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Yale School of Architecture

Andrew Benner

Spring 2016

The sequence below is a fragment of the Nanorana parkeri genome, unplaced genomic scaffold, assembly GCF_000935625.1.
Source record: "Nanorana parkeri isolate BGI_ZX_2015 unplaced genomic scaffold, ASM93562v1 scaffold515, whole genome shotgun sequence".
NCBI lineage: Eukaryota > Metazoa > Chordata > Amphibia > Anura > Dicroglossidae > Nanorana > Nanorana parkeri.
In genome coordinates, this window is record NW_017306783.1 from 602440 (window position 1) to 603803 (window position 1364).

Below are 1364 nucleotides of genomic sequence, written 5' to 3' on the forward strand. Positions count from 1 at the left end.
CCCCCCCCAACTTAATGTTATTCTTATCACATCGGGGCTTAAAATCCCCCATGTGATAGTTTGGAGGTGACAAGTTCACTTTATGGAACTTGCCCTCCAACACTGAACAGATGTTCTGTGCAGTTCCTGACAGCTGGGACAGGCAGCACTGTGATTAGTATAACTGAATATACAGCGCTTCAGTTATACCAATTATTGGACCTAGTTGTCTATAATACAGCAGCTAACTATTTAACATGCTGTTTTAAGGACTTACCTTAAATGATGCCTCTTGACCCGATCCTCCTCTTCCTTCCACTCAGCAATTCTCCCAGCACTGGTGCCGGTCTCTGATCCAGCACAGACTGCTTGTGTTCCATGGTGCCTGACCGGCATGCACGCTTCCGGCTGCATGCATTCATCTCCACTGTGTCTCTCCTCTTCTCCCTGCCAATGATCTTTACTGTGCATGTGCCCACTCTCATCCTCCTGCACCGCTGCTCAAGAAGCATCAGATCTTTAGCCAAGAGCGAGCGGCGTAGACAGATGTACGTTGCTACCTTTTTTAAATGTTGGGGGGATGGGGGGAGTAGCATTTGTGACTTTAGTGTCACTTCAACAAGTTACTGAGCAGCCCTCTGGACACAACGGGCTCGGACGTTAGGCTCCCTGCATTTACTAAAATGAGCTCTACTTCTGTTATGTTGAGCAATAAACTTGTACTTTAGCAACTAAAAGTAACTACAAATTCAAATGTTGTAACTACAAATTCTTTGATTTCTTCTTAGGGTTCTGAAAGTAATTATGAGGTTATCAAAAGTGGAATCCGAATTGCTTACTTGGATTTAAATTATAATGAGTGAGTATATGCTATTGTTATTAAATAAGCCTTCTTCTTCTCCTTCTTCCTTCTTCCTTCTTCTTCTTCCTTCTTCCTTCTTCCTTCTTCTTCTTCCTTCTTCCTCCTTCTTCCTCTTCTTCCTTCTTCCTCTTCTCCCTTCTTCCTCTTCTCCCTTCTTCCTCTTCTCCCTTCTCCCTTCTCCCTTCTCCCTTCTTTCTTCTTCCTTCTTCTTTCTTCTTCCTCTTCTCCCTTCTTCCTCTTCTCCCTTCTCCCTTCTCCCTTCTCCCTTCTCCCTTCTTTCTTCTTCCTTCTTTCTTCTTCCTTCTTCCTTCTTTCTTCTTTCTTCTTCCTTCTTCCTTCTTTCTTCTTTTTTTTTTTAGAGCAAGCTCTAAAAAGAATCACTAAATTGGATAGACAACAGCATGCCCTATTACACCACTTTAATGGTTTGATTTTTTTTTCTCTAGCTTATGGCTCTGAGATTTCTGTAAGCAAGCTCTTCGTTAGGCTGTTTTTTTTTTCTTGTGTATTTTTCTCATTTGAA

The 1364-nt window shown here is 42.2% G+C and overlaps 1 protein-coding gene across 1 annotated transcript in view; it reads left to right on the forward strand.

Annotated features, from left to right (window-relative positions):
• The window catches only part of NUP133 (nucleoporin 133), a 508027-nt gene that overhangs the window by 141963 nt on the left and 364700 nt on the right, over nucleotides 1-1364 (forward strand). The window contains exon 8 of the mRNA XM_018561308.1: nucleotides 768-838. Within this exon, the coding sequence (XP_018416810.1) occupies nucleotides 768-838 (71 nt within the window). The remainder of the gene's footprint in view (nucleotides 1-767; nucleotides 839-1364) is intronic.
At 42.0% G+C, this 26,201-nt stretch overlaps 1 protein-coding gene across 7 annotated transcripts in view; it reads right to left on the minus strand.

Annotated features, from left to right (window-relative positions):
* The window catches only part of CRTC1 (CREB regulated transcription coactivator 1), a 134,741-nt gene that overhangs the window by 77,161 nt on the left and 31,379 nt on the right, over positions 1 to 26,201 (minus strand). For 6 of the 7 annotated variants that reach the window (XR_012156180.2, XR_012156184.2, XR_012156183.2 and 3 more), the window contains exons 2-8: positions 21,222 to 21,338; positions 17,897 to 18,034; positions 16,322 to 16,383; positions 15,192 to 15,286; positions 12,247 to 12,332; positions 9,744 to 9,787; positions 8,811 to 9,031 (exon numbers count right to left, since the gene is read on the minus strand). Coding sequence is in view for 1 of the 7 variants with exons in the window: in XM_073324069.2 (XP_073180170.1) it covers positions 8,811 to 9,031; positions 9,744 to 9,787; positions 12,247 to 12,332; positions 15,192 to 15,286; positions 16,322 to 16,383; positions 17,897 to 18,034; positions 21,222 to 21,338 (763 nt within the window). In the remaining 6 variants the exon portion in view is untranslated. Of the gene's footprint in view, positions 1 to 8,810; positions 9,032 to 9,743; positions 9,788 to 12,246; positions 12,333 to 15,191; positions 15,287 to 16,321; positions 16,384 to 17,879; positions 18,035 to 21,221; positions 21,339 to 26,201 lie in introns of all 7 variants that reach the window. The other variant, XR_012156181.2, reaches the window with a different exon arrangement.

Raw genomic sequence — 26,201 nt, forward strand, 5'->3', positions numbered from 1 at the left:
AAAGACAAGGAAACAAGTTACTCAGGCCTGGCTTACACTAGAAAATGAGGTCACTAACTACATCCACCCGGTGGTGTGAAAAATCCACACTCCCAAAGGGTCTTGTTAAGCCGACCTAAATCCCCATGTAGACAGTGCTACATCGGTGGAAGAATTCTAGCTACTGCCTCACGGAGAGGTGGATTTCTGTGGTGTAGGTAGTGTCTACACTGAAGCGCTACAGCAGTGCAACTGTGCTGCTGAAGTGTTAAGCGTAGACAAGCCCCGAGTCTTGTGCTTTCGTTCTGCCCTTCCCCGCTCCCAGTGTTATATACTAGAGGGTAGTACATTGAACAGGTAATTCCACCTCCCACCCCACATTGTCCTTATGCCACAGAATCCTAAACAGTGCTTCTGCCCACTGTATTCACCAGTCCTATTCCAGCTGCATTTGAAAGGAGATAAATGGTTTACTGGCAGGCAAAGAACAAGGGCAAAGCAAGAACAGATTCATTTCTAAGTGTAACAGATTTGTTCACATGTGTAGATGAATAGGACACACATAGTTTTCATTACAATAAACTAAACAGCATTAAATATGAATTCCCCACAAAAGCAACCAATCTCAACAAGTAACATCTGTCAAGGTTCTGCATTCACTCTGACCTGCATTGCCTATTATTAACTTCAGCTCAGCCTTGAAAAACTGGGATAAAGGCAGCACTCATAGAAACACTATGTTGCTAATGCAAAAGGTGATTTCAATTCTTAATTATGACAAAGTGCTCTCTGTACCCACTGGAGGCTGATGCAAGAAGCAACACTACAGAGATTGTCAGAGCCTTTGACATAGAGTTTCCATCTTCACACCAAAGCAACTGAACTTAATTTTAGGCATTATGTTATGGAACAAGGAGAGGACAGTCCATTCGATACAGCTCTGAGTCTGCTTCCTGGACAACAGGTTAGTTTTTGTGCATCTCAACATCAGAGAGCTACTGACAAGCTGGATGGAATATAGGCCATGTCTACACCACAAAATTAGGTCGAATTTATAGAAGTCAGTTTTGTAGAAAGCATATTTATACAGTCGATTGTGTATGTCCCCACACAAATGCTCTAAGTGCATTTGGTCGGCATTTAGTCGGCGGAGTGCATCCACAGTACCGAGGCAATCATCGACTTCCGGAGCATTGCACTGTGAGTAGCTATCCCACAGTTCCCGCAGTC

After visiting the site and studying the surrounding context in New Haven, it became clear that within this community, from the level of the neighborhood down to the rooms inside each house, people are continuously separated from each other. This project addresses segregation by creating opportunities for spatial overlap. The house itself, becoming a space of integration, is already a challenge as an architecture that is inherently private. In order to dissolve these borders, the rooms are articulated, fractured, and turned to overlap with one another. In antithesis to the room for a bed being a space of containment, the house itself becomes a container for unifying all of the many together. The result is a new way to think about living, relating, and privacy. Rooms are no longer divided from each other but rather come together and interact. The inhabitants in any one space have the opportunity to engage with those in other spaces, from an upstairs living space to a downstairs study space. The architecture of the house becomes a collective of overlap and a gathering of bodies, held together by the frame of the main volume of the house.

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